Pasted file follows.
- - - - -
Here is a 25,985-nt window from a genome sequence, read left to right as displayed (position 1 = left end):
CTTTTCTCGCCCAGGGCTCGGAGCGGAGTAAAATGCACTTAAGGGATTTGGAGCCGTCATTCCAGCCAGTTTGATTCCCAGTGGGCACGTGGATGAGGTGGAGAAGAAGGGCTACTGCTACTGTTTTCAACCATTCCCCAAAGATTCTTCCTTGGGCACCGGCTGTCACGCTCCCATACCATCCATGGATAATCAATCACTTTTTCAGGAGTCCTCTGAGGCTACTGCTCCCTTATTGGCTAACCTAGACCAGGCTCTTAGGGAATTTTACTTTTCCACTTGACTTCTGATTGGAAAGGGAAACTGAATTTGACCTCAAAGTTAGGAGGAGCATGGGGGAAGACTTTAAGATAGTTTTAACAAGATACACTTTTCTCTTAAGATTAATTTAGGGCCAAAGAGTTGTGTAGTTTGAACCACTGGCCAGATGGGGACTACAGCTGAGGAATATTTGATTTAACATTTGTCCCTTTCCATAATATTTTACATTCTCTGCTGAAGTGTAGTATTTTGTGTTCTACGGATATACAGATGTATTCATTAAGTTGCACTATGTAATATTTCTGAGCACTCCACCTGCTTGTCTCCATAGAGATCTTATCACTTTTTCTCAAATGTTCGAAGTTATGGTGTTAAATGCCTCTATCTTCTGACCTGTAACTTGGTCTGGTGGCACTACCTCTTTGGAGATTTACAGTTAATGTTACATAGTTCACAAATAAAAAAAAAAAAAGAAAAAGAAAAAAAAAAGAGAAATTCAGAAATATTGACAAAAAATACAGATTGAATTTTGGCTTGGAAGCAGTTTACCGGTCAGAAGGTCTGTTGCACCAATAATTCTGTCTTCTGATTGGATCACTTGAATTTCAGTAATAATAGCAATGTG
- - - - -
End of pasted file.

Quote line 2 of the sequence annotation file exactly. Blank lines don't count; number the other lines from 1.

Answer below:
CTTTTCTCGCCCAGGGCTCGGAGCGGAGTAAAATGCACTTAAGGGATTTGGAGCCGTCATTCCAGCCAGTTTGATTCCCAGTGGGCACGTGGATGAGGTGGAGAAGAAGGGCTACTGCTACTGTTTTCAACCATTCCCCAAAGATTCTTCCTTGGGCACCGGCTGTCACGCTCCCATACCATCCATGGATAATCAATCACTTTTTCAGGAGTCCTCTGAGGCTACTGCTCCCTTATTGGCTAACCTAGACCAGGCTCTTAGGGAATTTTACTTTTCCACTTGACTTCTGATTGGAAAGGGAAACTGAATTTGACCTCAAAGTTAGGAGGAGCATGGGGGAAGACTTTAAGATAGTTTTAACAAGATACACTTTTCTCTTAAGATTAATTTAGGGCCAAAGAGTTGTGTAGTTTGAACCACTGGCCAGATGGGGACTACAGCTGAGGAATATTTGATTTAACATTTGTCCCTTTCCATAATATTTTACATTCTCTGCTGAAGTGTAGTATTTTGTGTTCTACGGATATACAGATGTATTCATTAAGTTGCACTATGTAATATTTCTGAGCACTCCACCTGCTTGTCTCCATAGAGATCTTATCACTTTTTCTCAAATGTTCGAAGTTATGGTGTTAAATGCCTCTATCTTCTGACCTGTAACTTGGTCTGGTGGCACTACCTCTTTGGAGATTTACAGTTAATGTTACATAGTTCACAAATAAAAAAAAAAAAAGAAAAAGAAAAAAAAAAGAGAAATTCAGAAATATTGACAAAAAATACAGATTGAATTTTGGCTTGGAAGCAGTTTACCGGTCAGAAGGTCTGTTGCACCAATAATTCTGTCTTCTGATTGGATCACTTGAATTTCAGTAATAATAGCAATGTG